01:20:43   can go to that book's page on Amazon,

01:20:44   because that is, they're not gonna approve a link

01:20:47   for every single book.

01:20:49   And really what they're saying there is

01:20:51   that is passing data or parameters.

01:20:55   And that's not allowed.

01:20:56   It has to be a generic request.

01:20:58   It can be a generic request for,

01:21:00   this is for my account options,

01:21:01   or this is my sign-in,

01:21:03   or this is I have a problem,

01:21:05   or whatever the use cases are,

01:21:07   but not for like individual transaction items.

01:21:11   They're not gonna let you do that.

01:21:12   which is what, you know, that's what Amazon would prefer, right, is the Kindle app could

01:21:16   show you, you could search for books in the Kindle app and find a book you want and tap

01:21:21   and it would open Safari to that page with a big fat Buy Now button and you can't do

01:21:26   that in this scenario.

01:21:28   So remember at the moment both the Dutch dating app thing and the reader app thing, the reader

01:21:35   app thing is worldwide even though it was just a decision with the Japan Fair Trade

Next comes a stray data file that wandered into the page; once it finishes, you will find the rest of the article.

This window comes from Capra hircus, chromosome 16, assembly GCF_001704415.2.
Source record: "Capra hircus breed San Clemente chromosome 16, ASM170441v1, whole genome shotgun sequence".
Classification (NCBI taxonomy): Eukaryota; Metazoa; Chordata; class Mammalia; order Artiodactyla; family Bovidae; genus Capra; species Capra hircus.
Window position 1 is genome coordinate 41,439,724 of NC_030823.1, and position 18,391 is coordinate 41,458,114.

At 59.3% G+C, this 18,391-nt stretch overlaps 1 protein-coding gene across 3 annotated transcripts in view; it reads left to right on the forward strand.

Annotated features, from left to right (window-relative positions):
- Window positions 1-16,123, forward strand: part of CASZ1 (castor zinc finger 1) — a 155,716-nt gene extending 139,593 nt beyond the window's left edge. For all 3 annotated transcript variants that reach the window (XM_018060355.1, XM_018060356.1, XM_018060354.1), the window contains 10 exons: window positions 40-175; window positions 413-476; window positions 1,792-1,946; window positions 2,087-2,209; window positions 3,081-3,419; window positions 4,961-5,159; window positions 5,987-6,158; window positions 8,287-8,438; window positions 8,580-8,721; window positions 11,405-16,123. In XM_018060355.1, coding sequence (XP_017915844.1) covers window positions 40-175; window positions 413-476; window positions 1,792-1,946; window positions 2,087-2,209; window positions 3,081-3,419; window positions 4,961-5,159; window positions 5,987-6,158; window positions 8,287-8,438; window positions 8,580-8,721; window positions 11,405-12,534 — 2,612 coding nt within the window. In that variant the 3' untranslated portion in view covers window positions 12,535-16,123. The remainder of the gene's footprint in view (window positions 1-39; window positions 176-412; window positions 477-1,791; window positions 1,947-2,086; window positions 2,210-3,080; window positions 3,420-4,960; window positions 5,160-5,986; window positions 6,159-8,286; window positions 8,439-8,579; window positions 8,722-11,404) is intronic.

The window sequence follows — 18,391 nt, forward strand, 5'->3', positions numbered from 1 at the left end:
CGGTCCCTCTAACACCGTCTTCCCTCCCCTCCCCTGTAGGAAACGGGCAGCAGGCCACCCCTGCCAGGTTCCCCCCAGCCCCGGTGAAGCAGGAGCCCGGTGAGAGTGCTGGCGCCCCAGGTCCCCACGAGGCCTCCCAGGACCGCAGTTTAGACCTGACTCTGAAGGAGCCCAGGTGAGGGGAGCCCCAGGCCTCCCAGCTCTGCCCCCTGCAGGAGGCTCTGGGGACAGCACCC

01:21:38   Commission they applied it worldwide. I'm actually not sure why. I guess this is just

01:21:42   to appease the large companies that they're dealing with here and for whatever reason

01:21:47   Apple doesn't care about Match.com. It's just like you would just do this in the Netherlands

01:21:52   nowhere else. Remember this is an entitlement that they have to apply for and then you get

01:21:57   to do certain things and entitlements is a little bit above my pay grade but it's like

01:22:01   you are granted the ability to put something in your application that ties into a private

01:22:07   API that other people are not allowed to use.

01:22:10   This is the same with CarPlay, this is how CarPlay works.

01:22:12   But there was a note in the documentation that says, "Apple is developing a new external

01:22:17   link account API that will provide the in-app modal sheet.

01:22:21   Once this new API becomes available in a public release of iOS and iPadOS, you will have 30

01:22:26   days to adopt it with the next update of your app.

01:22:29   In the meantime, you will need to build this modal sheet by following exactly the design

01:22:32   specifications provided below."

01:22:34   - So I have a couple of questions about this.

01:22:37   Why are they not just waiting until this is available?

01:22:41   Right, because we've already waited six months.

01:22:42   Like what, you know, why not?

01:22:45   Why are we doing this like impromptu,

01:22:48   sorry, just like intermediate step?